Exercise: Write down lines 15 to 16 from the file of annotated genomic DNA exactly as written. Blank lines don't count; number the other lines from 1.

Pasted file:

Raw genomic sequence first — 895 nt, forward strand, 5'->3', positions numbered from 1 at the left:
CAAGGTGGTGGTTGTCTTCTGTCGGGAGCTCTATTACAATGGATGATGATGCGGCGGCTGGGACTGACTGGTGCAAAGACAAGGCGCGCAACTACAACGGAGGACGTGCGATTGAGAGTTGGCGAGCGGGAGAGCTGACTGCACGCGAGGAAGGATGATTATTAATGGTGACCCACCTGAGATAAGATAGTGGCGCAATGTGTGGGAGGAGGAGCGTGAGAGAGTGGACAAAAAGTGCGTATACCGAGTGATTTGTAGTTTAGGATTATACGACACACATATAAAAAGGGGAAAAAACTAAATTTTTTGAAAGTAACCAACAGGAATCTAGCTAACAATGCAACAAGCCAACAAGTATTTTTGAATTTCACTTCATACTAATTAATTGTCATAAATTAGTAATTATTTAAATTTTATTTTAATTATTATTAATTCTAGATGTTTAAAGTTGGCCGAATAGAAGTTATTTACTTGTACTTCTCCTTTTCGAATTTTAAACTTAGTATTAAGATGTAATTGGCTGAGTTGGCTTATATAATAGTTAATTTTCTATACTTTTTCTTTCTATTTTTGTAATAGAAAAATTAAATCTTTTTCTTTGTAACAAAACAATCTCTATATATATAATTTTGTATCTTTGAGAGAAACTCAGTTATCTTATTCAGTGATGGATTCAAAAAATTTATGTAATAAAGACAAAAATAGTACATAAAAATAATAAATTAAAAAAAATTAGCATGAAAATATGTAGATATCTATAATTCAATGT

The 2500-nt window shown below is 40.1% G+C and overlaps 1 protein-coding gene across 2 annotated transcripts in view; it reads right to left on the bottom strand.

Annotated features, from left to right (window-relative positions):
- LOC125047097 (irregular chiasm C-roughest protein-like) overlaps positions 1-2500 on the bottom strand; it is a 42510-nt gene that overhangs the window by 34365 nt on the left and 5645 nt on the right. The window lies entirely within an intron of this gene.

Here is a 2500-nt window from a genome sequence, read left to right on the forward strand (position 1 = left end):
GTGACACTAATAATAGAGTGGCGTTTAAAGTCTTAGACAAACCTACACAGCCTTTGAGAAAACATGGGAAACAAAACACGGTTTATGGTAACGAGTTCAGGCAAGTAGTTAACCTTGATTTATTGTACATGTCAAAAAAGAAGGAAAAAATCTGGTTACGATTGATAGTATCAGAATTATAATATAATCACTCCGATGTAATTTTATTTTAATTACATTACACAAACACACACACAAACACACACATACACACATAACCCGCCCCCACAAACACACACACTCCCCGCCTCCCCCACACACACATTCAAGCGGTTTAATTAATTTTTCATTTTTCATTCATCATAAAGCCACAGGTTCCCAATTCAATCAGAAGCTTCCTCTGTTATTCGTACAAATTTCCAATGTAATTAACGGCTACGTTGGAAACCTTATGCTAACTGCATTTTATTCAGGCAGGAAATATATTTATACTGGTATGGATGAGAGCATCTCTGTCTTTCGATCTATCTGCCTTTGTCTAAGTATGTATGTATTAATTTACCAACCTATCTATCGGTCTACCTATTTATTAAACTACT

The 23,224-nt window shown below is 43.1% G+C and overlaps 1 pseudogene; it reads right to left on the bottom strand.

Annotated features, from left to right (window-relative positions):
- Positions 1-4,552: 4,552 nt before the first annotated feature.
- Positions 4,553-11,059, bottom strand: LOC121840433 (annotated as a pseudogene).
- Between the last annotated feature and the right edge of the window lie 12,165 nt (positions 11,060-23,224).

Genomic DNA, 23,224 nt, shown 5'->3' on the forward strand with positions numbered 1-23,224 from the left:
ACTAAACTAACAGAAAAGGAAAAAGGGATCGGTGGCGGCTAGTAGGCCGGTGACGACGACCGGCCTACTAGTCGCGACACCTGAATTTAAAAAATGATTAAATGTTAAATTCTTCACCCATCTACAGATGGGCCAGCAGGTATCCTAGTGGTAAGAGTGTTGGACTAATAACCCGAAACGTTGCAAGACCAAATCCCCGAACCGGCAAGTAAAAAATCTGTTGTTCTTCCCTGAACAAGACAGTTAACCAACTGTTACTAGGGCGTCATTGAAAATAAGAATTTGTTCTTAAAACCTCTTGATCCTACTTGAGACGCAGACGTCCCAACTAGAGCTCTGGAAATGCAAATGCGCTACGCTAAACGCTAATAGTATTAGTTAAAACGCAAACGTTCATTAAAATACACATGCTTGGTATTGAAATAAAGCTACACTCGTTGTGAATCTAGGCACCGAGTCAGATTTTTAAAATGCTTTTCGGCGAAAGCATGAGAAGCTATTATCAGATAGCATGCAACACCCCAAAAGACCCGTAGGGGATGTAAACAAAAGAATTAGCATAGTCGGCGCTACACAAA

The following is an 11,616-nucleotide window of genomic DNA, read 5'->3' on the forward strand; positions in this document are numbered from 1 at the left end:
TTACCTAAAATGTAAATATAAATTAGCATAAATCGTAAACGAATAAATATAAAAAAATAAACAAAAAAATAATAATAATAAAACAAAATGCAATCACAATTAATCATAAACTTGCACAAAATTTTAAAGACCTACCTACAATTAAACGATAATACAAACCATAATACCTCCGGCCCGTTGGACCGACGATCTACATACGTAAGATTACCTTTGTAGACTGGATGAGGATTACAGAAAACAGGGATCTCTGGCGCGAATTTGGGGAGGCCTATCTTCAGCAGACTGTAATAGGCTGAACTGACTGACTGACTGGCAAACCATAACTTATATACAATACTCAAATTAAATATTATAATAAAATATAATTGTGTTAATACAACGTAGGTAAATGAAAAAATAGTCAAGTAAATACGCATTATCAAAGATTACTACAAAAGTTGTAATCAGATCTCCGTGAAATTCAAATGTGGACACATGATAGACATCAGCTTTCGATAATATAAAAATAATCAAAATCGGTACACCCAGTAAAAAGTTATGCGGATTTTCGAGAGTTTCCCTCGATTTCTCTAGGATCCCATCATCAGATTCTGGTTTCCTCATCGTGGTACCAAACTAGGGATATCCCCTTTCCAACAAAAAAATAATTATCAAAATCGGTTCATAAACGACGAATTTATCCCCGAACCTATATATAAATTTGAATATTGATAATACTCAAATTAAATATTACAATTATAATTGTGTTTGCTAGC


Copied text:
The following is an 11,616-nucleotide window of genomic DNA, read 5'->3' on the forward strand; positions in this document are numbered from 1 at the left end:
TTACCTAAAATGTAAATATAAATTAGCATAAATCGTAAACGAATAAATATAAAAAAATAAACAAAAAAATAATAATAATAAAACAAAATGCAATCACAATTAATCATAAACTTGCACAAAATTTTAAAGACCTACCTACAATTAAACGATAATACAAACCATAATACCTCCGGCCCGTTGGACCGACGATCTACATACGTAAGATTACCTTTGTAGACTGGATGAGGATTACAGAAAACAGGGATCTCTGGCGCGAATTTGGGGAGGCCTATCTTCAGCAGACTGTAATAGGCTGAACTGACTGACTGACTGGCAAACCATAACTTATATACAATACTCAAATTAAATATTATAATAAAATATAATTGTGTTAATACAACGTAGGTAAATGAAAAAATAGTCAAGTAAATACGCATTATCAAAGATTACTACAAAAGTTGTAATCAGATCTCCGTGAAATTCAAATGTGGACACATGATAGACATCAGCTTTCGATAATATAAAAATAATCAAAATCGGTACACCCAGTAAAAAGTTATGCGGATTTTCGAGAGTTTCCCTCGATTTCTCTAGGATCCCATCATCAGATTCTGGTTTCCTCATCGTGGTACCAAACTAGGGATATCCCCTTTCCAACAAAAAAATAATTATCAAAATCGGTTCATAAACGACGAATTTATCCCCGAACCTATATATAAATTTGAATATTGATAATACTCAAATTAAATATTACAATTATAATTGTGTTTGCTAGC